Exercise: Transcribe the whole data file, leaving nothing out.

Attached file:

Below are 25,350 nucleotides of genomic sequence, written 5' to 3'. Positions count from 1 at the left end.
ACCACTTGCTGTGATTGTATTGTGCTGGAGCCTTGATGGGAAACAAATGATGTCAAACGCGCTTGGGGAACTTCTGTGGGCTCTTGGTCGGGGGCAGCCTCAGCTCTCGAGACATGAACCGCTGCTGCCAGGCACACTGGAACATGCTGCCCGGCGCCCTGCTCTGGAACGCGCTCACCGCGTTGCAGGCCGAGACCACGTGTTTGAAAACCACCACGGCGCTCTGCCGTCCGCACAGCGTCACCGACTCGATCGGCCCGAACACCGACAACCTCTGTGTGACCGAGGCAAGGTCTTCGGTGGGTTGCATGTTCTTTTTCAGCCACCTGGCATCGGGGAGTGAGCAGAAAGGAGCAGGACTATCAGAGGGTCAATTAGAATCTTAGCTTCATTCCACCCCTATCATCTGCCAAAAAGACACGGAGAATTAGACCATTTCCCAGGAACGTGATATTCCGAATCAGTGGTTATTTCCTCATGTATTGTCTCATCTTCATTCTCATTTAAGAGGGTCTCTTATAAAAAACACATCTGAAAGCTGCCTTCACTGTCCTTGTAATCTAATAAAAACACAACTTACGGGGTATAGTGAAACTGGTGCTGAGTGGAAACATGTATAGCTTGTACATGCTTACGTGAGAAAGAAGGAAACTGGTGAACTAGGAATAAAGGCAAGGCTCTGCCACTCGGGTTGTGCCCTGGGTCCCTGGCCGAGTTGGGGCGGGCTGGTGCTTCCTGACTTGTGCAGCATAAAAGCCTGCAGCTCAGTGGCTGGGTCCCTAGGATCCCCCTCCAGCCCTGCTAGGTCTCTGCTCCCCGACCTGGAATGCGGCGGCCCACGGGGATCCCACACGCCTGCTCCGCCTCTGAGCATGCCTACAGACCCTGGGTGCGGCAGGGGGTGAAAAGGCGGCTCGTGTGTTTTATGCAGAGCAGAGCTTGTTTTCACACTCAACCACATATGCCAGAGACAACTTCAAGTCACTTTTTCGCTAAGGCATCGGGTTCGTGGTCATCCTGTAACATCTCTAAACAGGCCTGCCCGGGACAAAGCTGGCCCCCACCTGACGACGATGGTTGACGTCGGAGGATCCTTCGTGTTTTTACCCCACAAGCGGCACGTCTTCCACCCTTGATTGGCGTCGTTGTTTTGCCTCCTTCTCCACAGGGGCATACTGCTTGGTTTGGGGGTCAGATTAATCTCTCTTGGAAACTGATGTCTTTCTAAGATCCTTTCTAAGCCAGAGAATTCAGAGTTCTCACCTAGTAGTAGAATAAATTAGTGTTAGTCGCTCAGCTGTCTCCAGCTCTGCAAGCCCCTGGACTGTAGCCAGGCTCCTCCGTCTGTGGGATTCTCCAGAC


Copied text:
Below are 25,350 nucleotides of genomic sequence, written 5' to 3'. Positions count from 1 at the left end.
ACCACTTGCTGTGATTGTATTGTGCTGGAGCCTTGATGGGAAACAAATGATGTCAAACGCGCTTGGGGAACTTCTGTGGGCTCTTGGTCGGGGGCAGCCTCAGCTCTCGAGACATGAACCGCTGCTGCCAGGCACACTGGAACATGCTGCCCGGCGCCCTGCTCTGGAACGCGCTCACCGCGTTGCAGGCCGAGACCACGTGTTTGAAAACCACCACGGCGCTCTGCCGTCCGCACAGCGTCACCGACTCGATCGGCCCGAACACCGACAACCTCTGTGTGACCGAGGCAAGGTCTTCGGTGGGTTGCATGTTCTTTTTCAGCCACCTGGCATCGGGGAGTGAGCAGAAAGGAGCAGGACTATCAGAGGGTCAATTAGAATCTTAGCTTCATTCCACCCCTATCATCTGCCAAAAAGACACGGAGAATTAGACCATTTCCCAGGAACGTGATATTCCGAATCAGTGGTTATTTCCTCATGTATTGTCTCATCTTCATTCTCATTTAAGAGGGTCTCTTATAAAAAACACATCTGAAAGCTGCCTTCACTGTCCTTGTAATCTAATAAAAACACAACTTACGGGGTATAGTGAAACTGGTGCTGAGTGGAAACATGTATAGCTTGTACATGCTTACGTGAGAAAGAAGGAAACTGGTGAACTAGGAATAAAGGCAAGGCTCTGCCACTCGGGTTGTGCCCTGGGTCCCTGGCCGAGTTGGGGCGGGCTGGTGCTTCCTGACTTGTGCAGCATAAAAGCCTGCAGCTCAGTGGCTGGGTCCCTAGGATCCCCCTCCAGCCCTGCTAGGTCTCTGCTCCCCGACCTGGAATGCGGCGGCCCACGGGGATCCCACACGCCTGCTCCGCCTCTGAGCATGCCTACAGACCCTGGGTGCGGCAGGGGGTGAAAAGGCGGCTCGTGTGTTTTATGCAGAGCAGAGCTTGTTTTCACACTCAACCACATATGCCAGAGACAACTTCAAGTCACTTTTTCGCTAAGGCATCGGGTTCGTGGTCATCCTGTAACATCTCTAAACAGGCCTGCCCGGGACAAAGCTGGCCCCCACCTGACGACGATGGTTGACGTCGGAGGATCCTTCGTGTTTTTACCCCACAAGCGGCACGTCTTCCACCCTTGATTGGCGTCGTTGTTTTGCCTCCTTCTCCACAGGGGCATACTGCTTGGTTTGGGGGTCAGATTAATCTCTCTTGGAAACTGATGTCTTTCTAAGATCCTTTCTAAGCCAGAGAATTCAGAGTTCTCACCTAGTAGTAGAATAAATTAGTGTTAGTCGCTCAGCTGTCTCCAGCTCTGCAAGCCCCTGGACTGTAGCCAGGCTCCTCCGTCTGTGGGATTCTCCAGAC